Marimow’s series of articles exposed that city police dogs had attacked more than 350 people—often without justification—and led to investigations of the Philadelphia Police Department’s K-9 unit, resulting in the removal of more than a dozen officers.

A victim of a police K-9 dog shows his scars

A victim of a police K-9 dog shows his scars

It was nearly 1 o’clock in the morning last May 31 when an exuberant Matthew Horace bounded up the subway staircase on the east side of City Hall.

Like thousands of others, Horace had come to Center City to celebrate the Sixers’ sweep of the NBA Championship Series. He was looking for a good time. He never found it.

As he stepped out of the stairwell, Horace saw a snarling German shepherd, followed by four or five police officers, moving rapidly toward him. Alarmed, he turned and began walking fast. It was too late. Moments later, Horace was clinging to a traffic light and screaming as Macho, a police K-9 dog, ripped his right sneaker off and sank his teeth repeatedly into Horace’s foot.

Police officer Daniel Bechtel finally pulled the dog off and shouted at Horace to “get the f- out of here,” Horace recalls. Then, as fast as they had appeared, Bechtel and the dog disappeared into the crowd. But Matthew Horace was in no shape to go anywhere. After bystanders helped him hobble to 13th and Market Streets, two other police officers drove him to Hahnemann University Hospital. He would remain there for a week.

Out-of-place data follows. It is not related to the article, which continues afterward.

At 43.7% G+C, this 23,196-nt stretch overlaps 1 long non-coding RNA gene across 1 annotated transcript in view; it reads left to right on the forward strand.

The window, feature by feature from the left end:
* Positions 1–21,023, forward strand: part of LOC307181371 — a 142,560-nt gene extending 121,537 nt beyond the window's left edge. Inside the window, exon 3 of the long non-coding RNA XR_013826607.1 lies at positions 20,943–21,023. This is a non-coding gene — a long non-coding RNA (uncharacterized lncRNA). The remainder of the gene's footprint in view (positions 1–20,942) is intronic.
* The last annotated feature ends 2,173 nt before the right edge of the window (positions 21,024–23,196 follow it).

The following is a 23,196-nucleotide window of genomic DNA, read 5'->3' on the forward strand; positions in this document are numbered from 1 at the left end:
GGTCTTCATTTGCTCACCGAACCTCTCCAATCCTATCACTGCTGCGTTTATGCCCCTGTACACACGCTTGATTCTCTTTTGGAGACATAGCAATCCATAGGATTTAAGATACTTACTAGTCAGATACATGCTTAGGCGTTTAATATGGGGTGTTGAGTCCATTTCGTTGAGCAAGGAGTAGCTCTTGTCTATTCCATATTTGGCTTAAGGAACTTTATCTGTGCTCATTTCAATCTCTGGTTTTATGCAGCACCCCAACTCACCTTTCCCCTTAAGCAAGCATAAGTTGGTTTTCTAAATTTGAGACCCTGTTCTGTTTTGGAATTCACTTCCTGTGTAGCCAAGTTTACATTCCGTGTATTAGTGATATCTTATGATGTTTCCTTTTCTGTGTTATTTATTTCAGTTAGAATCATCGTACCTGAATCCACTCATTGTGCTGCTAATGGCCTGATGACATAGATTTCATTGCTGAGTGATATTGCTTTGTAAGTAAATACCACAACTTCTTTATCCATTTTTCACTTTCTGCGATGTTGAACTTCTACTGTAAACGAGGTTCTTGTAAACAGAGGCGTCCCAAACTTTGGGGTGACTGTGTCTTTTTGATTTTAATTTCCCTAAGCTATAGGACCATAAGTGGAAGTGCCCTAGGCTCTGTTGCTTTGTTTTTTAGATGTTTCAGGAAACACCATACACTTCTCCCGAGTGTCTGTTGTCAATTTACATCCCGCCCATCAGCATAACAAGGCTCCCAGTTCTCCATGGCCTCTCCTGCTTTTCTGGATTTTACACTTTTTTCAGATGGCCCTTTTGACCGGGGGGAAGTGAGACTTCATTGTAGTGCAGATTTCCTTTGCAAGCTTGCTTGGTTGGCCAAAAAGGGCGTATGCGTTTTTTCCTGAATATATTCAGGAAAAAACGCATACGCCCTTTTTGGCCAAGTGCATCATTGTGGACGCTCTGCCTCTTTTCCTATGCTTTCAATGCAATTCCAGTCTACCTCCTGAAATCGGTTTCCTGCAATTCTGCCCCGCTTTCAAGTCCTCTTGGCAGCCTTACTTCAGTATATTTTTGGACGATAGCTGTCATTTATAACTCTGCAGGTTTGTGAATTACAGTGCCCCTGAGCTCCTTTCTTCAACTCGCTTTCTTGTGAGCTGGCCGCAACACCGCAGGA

Bill Marimow, left

Bill Marimow, left

Matthew Horace, a man with no criminal record, then or now, has plenty of company. A three-month Inquirer investigation has found that a hard core of errant K-9 police officers, and their dogs, is out of control.

Furthermore, the Police Department has made no attempt to hold these men, or their colleagues, to any sort of written guidelines or standard procedures spelling out when to attack and when to hold back.

Nor has the department shown any interest in monitoring the performance of its 125-man K-9 unit or trying to keep track of unjustified attacks by dogs.

Further Reading

William Marimow, NF ’83

The problem is severe enough that Anthony Taff, the man who founded the Philadelphia K-9 unit 22 years ago, disavows the manner in which the dogs are currently trained. He also believes that a small but significant minority of officers are failing to contain their dogs or are commanding them to attack and maul citizens needlessly.

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